Petition: keep our school in Walden

Posted 5/22/24

"We the undersigned request full disclosure and accountability by the Valley Central School Board and Administration regarding the status and future of the Walden Elementary School.”

The …

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Petition: keep our school in Walden


"We the undersigned request full disclosure and accountability by the Valley Central School Board and Administration regarding the status and future of the Walden Elementary School.”

The words above are part of a petition being circulated by a number of concerned Village of Walden residents who gathered last week to discuss the nearly century-old school building that has been on the minds of many in the Valley Central community recently.

The school district has hosted several tours of the school in recent months to gather feedback on what might be done that, the district concedes is in serious need of major repair and improvements that include an elevator or two.

Unlike the prior sessions, though, this one was not sanctioned by the board of education. It was called by Becky Pearson, a Walden village trustee and alumna, who stressed that she wasn’t acting in any “official” capacity, other than a concerned citizen.

“I’m just doing it as a citizen of the village. I’m just not really concerned about things,” Pearson said. “I just thought putting it out there, getting people to come and listen and give us your views and how you feel.”

The Valley Central School District, in early 2017, first raised the possibility of replacing the school, among the oldest in the district. A five-year plan, issued at that time, identified a new elementary school in the village as a wish-list item. The estimated cost of a new school building was estimated at $40 million, according to then-superintendent John Xanthis, with the state picking up approximately 67 percent of the cost.

There had been no further public discussion of replacing the Walden school, until 2024, but the district has undertaken several capital projects to improve all of its facilities, with more proposed. In January, another five-year plan was proposed, with many improvements in the list for Walden, including an electrical distribution system, water supply system repairs, air conditioning and a cafeteria expansion.

“So when they started talking about the tours this year, I went on the first tour, and then I went on the last tour, see if it was anything different between the two tours,” Pearson said. “Plus I had meetings in between, so those were the two tours that went on.”

While there was no consensus among the approximately 20 people who attended last Thursday’s meeting at Walden Village Hall as to whether the school should be saved or replaced, all did agree that Walden should not suffer the same fate as Maybrook, which lost its K-5 elementary school several years ago. Like Walden, the Maybrook school which dates back to 1920, was once a K-12 school building. The building now houses the Alternative Learning Center, described on the Valley Central website as a “safe and therapeutically supportive environment where students who struggle with anxiety are comfortable and able to reach their academic potential. This innovative program helps students at all levels find balance in their emotional, developmental and educational processes.”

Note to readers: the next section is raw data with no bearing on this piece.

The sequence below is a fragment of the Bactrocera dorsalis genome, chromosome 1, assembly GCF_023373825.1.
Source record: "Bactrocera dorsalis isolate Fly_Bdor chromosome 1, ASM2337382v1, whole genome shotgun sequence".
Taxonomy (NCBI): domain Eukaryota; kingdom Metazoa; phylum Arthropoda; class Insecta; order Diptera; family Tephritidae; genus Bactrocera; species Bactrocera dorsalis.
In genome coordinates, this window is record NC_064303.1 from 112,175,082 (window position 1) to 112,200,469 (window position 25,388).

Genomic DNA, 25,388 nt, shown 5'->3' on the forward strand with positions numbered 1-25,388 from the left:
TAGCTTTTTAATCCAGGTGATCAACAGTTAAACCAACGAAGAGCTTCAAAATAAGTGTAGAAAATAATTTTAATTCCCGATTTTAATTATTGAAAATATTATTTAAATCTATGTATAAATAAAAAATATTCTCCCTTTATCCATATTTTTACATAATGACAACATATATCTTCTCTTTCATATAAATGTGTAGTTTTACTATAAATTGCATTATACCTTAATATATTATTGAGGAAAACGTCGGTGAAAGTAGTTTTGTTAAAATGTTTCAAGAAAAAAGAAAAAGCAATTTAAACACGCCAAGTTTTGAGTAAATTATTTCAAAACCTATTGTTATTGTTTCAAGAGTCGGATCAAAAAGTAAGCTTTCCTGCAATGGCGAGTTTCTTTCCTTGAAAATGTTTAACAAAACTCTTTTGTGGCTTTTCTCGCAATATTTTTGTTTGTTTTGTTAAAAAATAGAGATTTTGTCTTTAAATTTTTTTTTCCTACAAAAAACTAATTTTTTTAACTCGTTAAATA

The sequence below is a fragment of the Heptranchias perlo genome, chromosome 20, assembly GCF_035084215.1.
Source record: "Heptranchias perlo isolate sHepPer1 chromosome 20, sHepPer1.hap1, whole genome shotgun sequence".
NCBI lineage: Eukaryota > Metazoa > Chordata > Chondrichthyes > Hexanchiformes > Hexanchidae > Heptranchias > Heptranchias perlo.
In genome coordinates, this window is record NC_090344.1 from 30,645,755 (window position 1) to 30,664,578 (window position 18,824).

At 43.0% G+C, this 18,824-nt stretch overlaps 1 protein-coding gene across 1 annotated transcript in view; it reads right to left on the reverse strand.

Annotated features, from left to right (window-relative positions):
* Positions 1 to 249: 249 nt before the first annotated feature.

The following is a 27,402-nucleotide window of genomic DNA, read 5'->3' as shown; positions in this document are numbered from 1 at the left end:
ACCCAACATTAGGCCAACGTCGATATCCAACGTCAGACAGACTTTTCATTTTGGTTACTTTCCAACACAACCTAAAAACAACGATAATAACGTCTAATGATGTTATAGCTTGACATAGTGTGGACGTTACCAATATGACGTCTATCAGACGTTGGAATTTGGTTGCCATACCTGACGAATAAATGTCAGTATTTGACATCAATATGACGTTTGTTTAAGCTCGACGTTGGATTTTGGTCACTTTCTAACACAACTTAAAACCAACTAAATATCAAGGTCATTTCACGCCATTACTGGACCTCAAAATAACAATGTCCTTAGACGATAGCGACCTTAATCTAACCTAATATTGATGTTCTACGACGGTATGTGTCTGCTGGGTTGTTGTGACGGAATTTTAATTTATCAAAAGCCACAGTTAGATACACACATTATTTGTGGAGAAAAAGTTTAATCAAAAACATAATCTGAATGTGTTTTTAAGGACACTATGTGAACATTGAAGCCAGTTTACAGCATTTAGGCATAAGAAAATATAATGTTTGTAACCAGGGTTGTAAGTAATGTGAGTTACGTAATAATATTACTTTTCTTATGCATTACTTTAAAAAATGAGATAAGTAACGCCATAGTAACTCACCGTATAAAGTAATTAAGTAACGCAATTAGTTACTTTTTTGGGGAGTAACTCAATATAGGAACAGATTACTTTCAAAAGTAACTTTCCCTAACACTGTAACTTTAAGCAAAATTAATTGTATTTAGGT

The Walden group expressed fears the the entire village would suffer without a school.

“When they decide they want to possibly take away this school, if they choose to do that, you will no longer have people come into the library, they won’t be going to Hannaford they won’t be going to get some pizza businesses will suffer,” Pearson said. “There’s no doubt in my mind that they’ll suffer, so the economic value to that is also keeping it in the village.”

Kerron Barnes agreed.

“I see this school as an important part of a complex that’s at the center of the village. You have a synagogue, you have two or three churches, you have a music store, you have places to eat,” Barnes said. “Police, library, and the school. And it all fits into a complex that, you know, it’s really part of the community. When you take that away, you lose something that’s in the heart that’s been there.”

Barnes suggested the right approach might be to build a new building somewhere near the center of the village.

“My thought is lose the building save the school, so I would be happy if they put all the fancy technology and types of flooring and elevators and everything and keep it here in the village if that can be done,” he said.

Pearson produced a petition that she had prepared and invited audience members to help circulate it. She offered to deliver it to school board.

“The recent public tours of the school have produced more questions than answers,” the petition reads. “ As community members, parents, and grandparents, we are concerned that the village of Walden will lose its neighborhood school if a serious effort does not mean to prepare or renovate the current structure in the program location.”